Annie Siddon’s autobiographical show about chronic loneliness is coming to Soho Theatre from 13 February 2017. The show which has been billed as “funny, brutal and poignant”, chronicles the time in her life when she was a single mum living in Twickenham, the most married place in London, and her gauche attempts to fit in. Partly through performance and partly through surreal film, the show had a successful run at Summerhall as part of the 2016 Edinburgh Fringe Festival, How Not To Live in Surburbia Features Siddon’s autobiographical writing combined with film made by Richard DeDominici, whose The Redux Project was broadcast on BBC as part of the recently broadcast Live From Television Centre. Annie Siddons said, “I’m an inherently gregarious person. I’m not the person that you would think would be lonely. But I became pathologically lonely, and it affected me really deeply, changed my personality and my outlook. … Read more
Based on Rattigan’s experiences as a tail gunner during World War II, Flare Path paints an evocative portrait of life in wartime Britain for the life-and-death existence of the RAF bomber crews, and their wives and sweethearts who were left waiting their return. Set in 1942 against a backdrop of heartache and quiet bravery, Flare Path tells the story of former actress Patricia, the wife of RAF pilot Teddy, whose marriage is tested to the limits by the surprise arrival of Patricia’s ex‐lover and Hollywood idol Peter Kyle. An unexpected and dangerous mission over Germany puts Patricia at the centre of an emotional conflict as unpredictable as the war in the skies. Flare Path combines highly charged drama with a truly authentic taste of the fear, camaraderie and passion experienced by the men and women who fought to save their country, their families and each other. The cast of Flare … Read more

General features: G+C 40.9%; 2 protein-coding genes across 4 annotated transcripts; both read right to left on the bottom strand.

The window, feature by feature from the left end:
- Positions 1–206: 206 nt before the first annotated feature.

This is a play where the inhabitants of a Nunnery are slain by poisoned porridge; where the daughter of a Jew becomes a Christian Nun, twice; where, having purchased a Thracian slave, owner and slave engage in a bout of one-upmanship about the vile deeds they claim to enjoy; where Friars are referred to as “religious caterpillars”; where the Jew inquires if theft is the basis of Christianity; where a Friar casually asks if the Jew has been “crucifying children”; and where no one, really, has any redeeming features. It all but screams farce, even if some of the subject matter is repugnant and, sadly, deadly accurate.